Earth Day Everyday: Educate. Brainstorm. Act.

Cindy Liu


Introduction

To most people, April 22 is just an ordinary date on the calendar. But for me, it has always been a treasured date. Not only is it my birthday, it’s a day we are able to celebrate the ground below us, the air around us, and the beauty that envelopes us. After all, every single person is dependent on its resources and generosity.

On April 22, we celebrate Earth Day. But is a single day really enough?



On April 22, we celebrate Earth Day. But is a single day really enough?

April 22

Everyone remembers your birthday if it’s on a holiday like Christmas, or Canada Day, or New Year’s. When I was younger, I was so proud to share my special day with Earth Day. However, I was quickly faced with the harsh reality: unlike New Year’s babies, people never remembered my birthday or even worse, they would refuse to recognize Earth Day as a holiday. As an ever-so-slightly dramatic child, I would cry every time someone tried to deny our Earth of its own holiday.

But as I’ve matured, I’ve begun to view these occurrences in a different light. The critics do have a point—why celebrate this amazing life-sustaining planet on April 22nd, only to continue killing it the next morning? A single day of awareness doesn’t accomplish very much when you consider the magnitude of our destruction. Maybe there is something to the idea that our planet doesn’t need a day of celebration.Shouldn’t we instead celebrate it every day of the year? Rather than limiting our association with sustainable practices to April 22, we need to promote environmental stewardship and activism year round. Let’s make everyday Earth Day.


Earth Day: The Idea

Earth Day has been a growing worldwide observance since 1970 that now involves 192 countries [1]. The idea was first founded by Gaylord Nelson, a U.S. Senator from Wisconsin after the 1969 oil spill in Santa Barbara, California [2]. He believed that the public support and demand for a healthy and sustainable environment would finally attract the attention of national politicians [3]. In its debut year, Earth Day involved an estimated twenty million people, ten thousand schools, two thousand colleges, and one thousand communities [4]. That was enough to get the attention of the politicians; in the same year, the Environmental Protection Agency was established and the Clean Air, Clean Water and Endangered Species Acts was passed [5][6]. Nelson recalled, “It was a gamble but it worked.” {7}

Mindless consumerism and mass industrialization form the basis for many of our problems. These are forces that no single person—not Gaylord Nelson, not political leaders, not yourself—can stop; if we want to create change, we need to make a collective effort to alter our lifestyles. The formation of Earth Day is only one example of how entire communities, cities, nations can come together to promote awareness, education, and activism for positive change. While change will not come immediately, we need to start somewhere.


Educate. Brainstorm. Act.

So what can you do to make a difference? Start by educating yourself. Ignorance is not bliss and it is never an excuse. Start by identifying a problem—for example, the Great Pacific Garbage Patch which is now 1.6 million square kilometers, 80,000 metric tons, and is three times the size of France [8]. The reason? Human thoughtlessness. Not only is the GPGP unpleasant to look at, it poses threats to marine life, human health, and economics. However, simple knowing these facts and sympathizing for the cute turtles in our ocean doesn’t accomplish anything. DON’T STOP NOW. You are only just getting started.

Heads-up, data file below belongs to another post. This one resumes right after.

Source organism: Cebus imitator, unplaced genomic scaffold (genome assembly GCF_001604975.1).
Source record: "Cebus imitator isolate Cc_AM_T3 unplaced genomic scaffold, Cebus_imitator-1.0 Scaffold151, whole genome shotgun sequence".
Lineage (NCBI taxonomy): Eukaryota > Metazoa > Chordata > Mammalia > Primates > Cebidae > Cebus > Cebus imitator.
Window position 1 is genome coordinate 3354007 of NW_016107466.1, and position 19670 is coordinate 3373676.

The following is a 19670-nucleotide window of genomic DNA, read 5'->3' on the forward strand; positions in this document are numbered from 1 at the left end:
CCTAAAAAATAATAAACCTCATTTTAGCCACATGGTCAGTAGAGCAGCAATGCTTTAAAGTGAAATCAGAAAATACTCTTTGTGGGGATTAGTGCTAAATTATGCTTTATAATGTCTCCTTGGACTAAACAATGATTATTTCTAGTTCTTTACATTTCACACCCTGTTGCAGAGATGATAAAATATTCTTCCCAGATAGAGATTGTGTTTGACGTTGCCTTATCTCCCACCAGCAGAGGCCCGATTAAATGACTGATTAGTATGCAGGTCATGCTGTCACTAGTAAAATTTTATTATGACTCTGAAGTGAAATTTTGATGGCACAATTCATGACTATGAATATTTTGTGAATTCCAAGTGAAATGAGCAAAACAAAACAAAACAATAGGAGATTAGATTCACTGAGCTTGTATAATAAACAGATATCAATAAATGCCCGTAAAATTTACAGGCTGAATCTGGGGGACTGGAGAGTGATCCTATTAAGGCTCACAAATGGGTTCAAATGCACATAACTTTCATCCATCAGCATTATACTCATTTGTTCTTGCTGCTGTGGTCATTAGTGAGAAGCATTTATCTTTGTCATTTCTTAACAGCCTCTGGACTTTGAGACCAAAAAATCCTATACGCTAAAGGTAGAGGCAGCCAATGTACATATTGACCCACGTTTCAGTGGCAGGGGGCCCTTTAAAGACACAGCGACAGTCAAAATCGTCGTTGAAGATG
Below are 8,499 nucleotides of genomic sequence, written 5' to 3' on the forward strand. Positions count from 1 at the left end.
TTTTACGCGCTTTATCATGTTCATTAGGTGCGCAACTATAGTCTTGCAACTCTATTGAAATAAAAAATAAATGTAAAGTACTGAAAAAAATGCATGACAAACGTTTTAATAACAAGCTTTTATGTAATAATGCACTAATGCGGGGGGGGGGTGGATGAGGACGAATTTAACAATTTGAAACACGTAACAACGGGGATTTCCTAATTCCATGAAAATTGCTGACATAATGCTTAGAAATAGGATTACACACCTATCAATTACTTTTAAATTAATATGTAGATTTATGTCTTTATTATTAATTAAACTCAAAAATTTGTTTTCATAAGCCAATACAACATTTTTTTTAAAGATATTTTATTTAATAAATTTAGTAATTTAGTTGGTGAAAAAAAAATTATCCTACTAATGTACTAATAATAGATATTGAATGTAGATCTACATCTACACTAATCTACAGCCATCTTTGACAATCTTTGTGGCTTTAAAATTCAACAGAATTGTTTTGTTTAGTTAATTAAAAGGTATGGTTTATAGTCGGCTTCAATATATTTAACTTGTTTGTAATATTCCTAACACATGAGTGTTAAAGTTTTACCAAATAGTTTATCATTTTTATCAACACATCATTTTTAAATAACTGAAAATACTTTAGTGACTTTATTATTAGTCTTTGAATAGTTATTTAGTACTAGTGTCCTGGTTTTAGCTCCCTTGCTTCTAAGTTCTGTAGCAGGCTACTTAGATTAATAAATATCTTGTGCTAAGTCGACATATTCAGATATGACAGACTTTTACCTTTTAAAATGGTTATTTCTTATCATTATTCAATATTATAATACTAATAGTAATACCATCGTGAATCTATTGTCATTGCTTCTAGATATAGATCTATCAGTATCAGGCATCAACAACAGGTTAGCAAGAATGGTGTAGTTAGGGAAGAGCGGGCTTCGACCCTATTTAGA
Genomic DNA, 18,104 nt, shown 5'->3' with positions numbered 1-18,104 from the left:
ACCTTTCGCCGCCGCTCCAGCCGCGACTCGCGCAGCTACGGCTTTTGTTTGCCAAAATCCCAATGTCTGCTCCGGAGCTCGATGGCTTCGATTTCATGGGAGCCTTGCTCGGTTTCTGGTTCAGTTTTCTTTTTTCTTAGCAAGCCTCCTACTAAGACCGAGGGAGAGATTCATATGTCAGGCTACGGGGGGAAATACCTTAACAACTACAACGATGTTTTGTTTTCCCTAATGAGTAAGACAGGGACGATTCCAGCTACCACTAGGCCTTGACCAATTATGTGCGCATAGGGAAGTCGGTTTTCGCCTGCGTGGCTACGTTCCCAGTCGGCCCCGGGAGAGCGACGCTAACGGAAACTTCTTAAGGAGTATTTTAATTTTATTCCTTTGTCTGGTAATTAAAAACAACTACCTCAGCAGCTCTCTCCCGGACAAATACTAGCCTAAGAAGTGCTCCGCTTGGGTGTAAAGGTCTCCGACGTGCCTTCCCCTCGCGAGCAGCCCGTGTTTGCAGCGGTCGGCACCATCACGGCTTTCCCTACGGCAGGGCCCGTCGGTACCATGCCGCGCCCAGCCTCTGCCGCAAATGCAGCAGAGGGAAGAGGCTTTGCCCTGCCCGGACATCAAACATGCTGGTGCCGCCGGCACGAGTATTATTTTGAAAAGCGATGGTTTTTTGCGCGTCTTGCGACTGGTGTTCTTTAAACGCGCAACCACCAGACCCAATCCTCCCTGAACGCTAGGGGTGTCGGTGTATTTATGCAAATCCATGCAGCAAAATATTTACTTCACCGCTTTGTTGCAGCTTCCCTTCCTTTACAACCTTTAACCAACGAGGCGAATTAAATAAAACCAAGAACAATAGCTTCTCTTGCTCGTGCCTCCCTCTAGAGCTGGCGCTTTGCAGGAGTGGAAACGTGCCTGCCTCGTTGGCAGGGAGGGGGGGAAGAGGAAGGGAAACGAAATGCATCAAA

Next step: brainstorm. In my opinion, getting started is the hardest mental barrier to overcome. Force yourself to sit down with a piece of paper and a pencil and just think, what can I do to help solve this problem? In our example of the Great Pacific Garbage Patch, your list might consist of drinking tap water instead of bottled water, investing in reusable straws, or BYOC (bring your own cup) to Starbucks. In reality, your list could be endless. DON’T STOP NOW.


Finally, it’s time to do something about it. Challenge yourself to act upon at least one thing from your list. Ask your family and friends to join you, or at the very least, keep you accountable. It’s within each and every single one of us to reduce our impact on the Earth. Once we recognize that our baby steps are part of a changing global footprint, the magnitude of the challenge is no longer as daunting.

Let’s celebrate the Earth, everyday.


Does that mean I can celebrate my birthday everyday?


References

[1] The History of Earth Day. Earth Day Network. https://www.earthday.org/about/the-history-of-earth-day/. Retrieved: 09/08/2018

[2] Ibid.

[3] Ibid.

{4] Nelson, Gaylord. (08/12/1990). Statement of Gaylord Nelson at Madison Beyond War Ceremony. The Wilderness Society. http://www.nelsonearthday.net/docs/nelson_230-11_beyond_war_speech_8Dec90.pdf. Retrieved: 09/08/2018

[5] EPA History: The Origins of EPA. United States Environmental Protection Agency. https://www.epa.gov/history/origins-epa. Retrieved: 09/08/2018

[6] Clean Air Act Requirements and History. United States Environmental Protection Agency. https://www.epa.gov/clean-air-act-overview/clean-air-act-requirements-and-history. Retrieved: 09/08/2018

[7] Nelson, Gaylord. (08/12/1990). Statement of Gaylord Nelson at Madison Beyond War Ceremony. The Wilderness Society. http://www.nelsonearthday.net/docs/nelson_230-11_beyond_war_speech_8Dec90.pdf. Retrieved: 09/08/2018.

[8] Boone, Alastair. (27/03/2018). The Great Pacific Garbage Patch Is Growing. CityLab. https://www.citylab.com/environment/2018/03/the-great-pacific-garbage-patch-is-growing/556562/. Retrieved: 09/08/2018.

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